STTR Phase II: An Assistive Tool to Locate People and Objects with a Multimodal Thermogram Interface

Period of Performance: 09/15/2015 - 08/31/2017


Phase 2 STTR

Recipient Firm

Moai Technologies, LLC
Firm POC, Principal Investigator

Research Institution

University of Maine
5717 Corbett Hall
Orono, ME 04469
Institution POC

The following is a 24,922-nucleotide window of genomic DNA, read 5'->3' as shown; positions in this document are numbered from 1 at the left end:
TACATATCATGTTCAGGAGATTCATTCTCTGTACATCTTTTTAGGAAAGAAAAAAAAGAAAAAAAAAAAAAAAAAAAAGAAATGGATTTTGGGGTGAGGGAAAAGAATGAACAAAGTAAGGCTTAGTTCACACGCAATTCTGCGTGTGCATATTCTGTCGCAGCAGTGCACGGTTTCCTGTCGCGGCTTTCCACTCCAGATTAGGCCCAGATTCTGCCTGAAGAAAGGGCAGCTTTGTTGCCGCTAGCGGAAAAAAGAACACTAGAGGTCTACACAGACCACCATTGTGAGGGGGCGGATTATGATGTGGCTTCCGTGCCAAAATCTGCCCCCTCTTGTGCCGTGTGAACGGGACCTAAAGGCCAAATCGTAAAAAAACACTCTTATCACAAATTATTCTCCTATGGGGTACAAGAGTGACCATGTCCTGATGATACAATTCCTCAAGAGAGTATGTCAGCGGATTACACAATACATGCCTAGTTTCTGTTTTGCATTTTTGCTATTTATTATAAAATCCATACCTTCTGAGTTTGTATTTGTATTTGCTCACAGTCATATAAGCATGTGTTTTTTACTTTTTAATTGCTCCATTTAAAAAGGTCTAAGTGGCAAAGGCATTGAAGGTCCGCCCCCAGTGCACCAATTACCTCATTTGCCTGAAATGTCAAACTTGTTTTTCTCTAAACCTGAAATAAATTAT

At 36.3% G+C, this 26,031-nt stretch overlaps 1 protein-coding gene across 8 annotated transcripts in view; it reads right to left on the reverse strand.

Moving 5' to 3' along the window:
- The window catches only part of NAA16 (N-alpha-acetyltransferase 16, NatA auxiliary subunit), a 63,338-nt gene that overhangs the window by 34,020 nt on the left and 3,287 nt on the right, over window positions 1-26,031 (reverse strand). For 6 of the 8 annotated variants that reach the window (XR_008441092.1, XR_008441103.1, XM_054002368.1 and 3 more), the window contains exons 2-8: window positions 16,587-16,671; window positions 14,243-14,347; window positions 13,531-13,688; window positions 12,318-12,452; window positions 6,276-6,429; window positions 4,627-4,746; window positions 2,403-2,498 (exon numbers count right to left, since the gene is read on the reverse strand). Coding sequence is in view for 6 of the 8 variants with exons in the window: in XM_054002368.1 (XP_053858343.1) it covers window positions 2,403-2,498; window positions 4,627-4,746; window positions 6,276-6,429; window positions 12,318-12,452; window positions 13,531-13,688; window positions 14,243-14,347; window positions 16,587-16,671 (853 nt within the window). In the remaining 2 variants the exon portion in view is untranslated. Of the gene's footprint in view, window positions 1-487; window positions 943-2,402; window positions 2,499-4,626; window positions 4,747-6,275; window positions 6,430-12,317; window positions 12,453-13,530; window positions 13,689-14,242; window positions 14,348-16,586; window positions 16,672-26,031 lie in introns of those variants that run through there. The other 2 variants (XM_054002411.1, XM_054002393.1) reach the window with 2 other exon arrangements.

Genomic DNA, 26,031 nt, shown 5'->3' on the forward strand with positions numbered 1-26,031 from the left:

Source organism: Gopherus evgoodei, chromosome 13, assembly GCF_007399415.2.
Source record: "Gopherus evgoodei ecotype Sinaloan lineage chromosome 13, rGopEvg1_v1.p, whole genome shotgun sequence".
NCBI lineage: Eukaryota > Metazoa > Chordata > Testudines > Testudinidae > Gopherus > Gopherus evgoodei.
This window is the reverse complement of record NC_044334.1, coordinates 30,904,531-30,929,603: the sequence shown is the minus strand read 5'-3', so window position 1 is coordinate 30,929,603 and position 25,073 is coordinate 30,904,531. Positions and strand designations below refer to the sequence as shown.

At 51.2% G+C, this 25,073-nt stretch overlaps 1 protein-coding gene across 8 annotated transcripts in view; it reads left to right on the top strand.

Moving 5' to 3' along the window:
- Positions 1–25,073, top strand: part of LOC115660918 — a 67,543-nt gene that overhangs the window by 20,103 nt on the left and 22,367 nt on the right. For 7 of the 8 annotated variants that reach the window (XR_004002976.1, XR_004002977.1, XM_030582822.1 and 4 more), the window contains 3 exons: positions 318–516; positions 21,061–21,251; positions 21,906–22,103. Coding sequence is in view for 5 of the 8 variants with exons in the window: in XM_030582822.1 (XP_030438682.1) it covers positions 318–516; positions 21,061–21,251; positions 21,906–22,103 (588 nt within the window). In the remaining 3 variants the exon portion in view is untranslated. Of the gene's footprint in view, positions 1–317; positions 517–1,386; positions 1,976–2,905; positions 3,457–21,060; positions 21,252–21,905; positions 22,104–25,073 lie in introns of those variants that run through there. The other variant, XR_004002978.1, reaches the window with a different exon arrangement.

The broader impact/commercial potential of this project is the assistive use by blind people of thermal imaging. The resulting product provides a person who is blind or visually impaired with the relevant information about the layout of an unfamiliar public space in order to assist blind users in everyday activities. Thermal imaging can differentiate people and objects from their background without the need for complex image analysis. The shape and the temperature of the human body allows the location of people to be easily determined. The societal impact will be assisting users in navigation of complex public spaces. A blind person can use a smartphone?s haptic touchscreen display to examine the thermal image to determine the location of people in front of them. Information about the layout of an unfamiliar public space can be learned from the heat and shape of materials. Examples would be locating vending machines like ATMs and train passes. The market sector for this technology will likely extend beyond assisting blind users, to include additional commercial opportunities as well. This Small Business Technology Transfer Research (STTR) Phase 2 project will leverage past National Science Foundation Funded research to develop a product that a blind/low vision user can use to receive practical navigation and interaction information about their environment from a multimodal thermogram (thermal image) interface on a smartphone. There are no practical assistive technologies for blind or low vision users that allow them to locate people, objects, and the layout information of their surroundings other than exploring with a cane. This development will address the objective of creating an interface that provides both practical utility and will be accepted by the target demographic of blind users. This project represents an excellent translational path from NSF-sponsored research programs to a product that is built from the ground up on solid theoretical underpinnings and empirical findings from multimodal human information processing. This development will use thermal radiation from people, machines, lighting and heat retention differences in building materials and convert this data into a user interface to facilitate blind navigation and environment interaction. The product resulting will be a multimodal (kinesthetic, vibro-tactile, and auditory) interface for blind users of a smartphone to interpret and gain useful value from thermal image information.